The most common form of tissue flap breast reconstruction uses a section of fat, muscle, and skin taken from the lower abdominal area to reconstruct the breast after a mastectomy. The tissue remains attached, via a pedicle, to its original blood supply in the abdomen but is moved underneath the skin from its original position to the chest area, where it is used to form the breast mound. Because a breast reconstructed in this manner maintains its own blood supply and uses natural tissue, it can potentially be more symmetrical and natural-looking than a breast that is reconstructed using a saline or silicone breast implant. Because I was the first surgeon to ever perform the TRAM flap procedure in Europe, I have had the honor of instructing doctors from all around the world in the TRAM and free TRAM breast reconstruction techniques.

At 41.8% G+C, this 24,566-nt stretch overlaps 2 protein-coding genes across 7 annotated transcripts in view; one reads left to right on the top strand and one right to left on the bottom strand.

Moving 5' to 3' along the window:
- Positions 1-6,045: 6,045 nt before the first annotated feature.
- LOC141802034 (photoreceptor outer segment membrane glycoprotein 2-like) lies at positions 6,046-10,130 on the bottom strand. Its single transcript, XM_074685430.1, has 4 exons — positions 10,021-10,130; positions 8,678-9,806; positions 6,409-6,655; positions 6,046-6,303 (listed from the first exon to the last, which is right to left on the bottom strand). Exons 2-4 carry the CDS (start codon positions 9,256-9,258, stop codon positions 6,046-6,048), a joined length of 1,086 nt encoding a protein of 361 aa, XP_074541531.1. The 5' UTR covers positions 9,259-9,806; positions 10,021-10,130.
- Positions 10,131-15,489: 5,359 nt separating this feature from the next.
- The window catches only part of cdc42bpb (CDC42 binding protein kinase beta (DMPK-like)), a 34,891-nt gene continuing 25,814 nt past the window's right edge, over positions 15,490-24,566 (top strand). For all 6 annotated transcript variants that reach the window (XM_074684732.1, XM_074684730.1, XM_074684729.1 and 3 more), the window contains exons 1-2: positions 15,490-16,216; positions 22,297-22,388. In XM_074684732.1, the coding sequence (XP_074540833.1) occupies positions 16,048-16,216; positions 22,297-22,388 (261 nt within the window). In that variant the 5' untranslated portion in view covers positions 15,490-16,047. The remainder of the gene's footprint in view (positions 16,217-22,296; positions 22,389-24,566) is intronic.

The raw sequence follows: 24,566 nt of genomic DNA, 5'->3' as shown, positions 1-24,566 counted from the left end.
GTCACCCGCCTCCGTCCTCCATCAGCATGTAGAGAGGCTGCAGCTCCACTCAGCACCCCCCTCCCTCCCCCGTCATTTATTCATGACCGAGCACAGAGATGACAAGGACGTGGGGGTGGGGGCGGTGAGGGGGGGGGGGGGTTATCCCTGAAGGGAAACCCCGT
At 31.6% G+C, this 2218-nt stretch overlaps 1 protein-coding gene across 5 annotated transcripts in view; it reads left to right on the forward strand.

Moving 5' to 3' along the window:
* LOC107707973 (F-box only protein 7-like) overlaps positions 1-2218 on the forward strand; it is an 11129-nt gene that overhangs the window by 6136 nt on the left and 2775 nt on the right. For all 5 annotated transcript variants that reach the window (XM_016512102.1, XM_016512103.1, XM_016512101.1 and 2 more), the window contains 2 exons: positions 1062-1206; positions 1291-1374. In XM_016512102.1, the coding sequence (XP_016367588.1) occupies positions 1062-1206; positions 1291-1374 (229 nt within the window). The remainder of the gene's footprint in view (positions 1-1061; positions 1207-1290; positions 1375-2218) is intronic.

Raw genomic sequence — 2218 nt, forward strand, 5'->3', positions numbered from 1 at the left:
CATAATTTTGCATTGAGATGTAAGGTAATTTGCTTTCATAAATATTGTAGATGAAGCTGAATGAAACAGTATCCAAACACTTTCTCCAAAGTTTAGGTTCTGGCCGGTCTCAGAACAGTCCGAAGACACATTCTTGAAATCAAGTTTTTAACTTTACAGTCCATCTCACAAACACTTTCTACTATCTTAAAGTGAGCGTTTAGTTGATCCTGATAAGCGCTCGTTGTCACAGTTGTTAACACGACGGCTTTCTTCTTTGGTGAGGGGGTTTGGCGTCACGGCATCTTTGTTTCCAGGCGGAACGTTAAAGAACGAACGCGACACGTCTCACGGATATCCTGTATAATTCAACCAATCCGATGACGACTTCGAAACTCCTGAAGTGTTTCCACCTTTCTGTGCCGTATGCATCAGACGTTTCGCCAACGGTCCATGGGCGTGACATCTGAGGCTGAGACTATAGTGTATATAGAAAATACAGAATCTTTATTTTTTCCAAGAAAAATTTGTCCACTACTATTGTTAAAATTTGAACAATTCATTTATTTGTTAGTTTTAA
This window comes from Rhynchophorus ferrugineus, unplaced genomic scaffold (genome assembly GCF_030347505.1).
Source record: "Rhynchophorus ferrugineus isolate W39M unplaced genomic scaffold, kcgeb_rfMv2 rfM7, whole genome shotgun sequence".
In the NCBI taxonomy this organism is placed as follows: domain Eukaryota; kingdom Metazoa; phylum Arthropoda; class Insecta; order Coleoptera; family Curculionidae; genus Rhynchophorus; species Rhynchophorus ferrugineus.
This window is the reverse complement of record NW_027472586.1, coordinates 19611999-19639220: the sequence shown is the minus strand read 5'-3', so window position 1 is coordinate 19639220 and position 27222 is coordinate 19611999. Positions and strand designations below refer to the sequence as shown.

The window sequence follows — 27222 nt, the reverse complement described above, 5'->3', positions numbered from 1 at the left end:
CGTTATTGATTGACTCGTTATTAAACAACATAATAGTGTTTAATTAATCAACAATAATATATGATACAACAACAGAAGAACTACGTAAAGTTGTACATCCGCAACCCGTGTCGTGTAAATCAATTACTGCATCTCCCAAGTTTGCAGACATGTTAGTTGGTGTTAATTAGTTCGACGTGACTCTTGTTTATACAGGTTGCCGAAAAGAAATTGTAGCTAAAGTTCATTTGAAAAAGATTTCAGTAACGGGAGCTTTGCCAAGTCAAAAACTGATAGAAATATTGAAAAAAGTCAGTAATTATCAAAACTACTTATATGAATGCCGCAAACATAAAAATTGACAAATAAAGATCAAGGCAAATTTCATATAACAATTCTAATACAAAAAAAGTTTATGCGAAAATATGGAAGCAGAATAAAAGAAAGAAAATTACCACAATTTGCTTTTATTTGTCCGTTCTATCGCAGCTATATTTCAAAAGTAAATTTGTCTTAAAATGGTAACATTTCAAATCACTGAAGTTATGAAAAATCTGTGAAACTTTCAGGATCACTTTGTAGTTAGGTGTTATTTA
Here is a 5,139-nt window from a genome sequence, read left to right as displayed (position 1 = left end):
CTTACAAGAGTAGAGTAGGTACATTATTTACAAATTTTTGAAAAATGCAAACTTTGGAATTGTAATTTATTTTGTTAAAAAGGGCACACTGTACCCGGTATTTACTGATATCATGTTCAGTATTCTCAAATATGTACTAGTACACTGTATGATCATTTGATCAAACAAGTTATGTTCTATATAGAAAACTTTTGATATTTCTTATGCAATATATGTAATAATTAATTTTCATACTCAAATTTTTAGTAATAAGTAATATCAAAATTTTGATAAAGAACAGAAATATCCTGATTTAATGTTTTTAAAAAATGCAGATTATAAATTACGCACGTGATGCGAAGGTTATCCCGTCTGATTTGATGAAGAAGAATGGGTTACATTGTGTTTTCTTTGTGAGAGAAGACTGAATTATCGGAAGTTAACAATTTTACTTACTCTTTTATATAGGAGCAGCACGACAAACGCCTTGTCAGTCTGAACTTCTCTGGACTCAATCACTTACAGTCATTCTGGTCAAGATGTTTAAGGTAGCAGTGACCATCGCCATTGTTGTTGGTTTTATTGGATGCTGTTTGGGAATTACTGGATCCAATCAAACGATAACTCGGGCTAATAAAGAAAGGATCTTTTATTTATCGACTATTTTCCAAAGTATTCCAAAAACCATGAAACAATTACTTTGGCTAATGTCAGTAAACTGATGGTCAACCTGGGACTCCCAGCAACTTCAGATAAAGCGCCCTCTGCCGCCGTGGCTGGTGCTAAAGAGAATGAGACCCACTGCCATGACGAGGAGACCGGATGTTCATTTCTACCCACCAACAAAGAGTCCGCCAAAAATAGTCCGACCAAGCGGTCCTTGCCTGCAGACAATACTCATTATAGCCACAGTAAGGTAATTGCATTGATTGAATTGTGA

See examples of Bilateral TRAM Flap Breast Reconstruction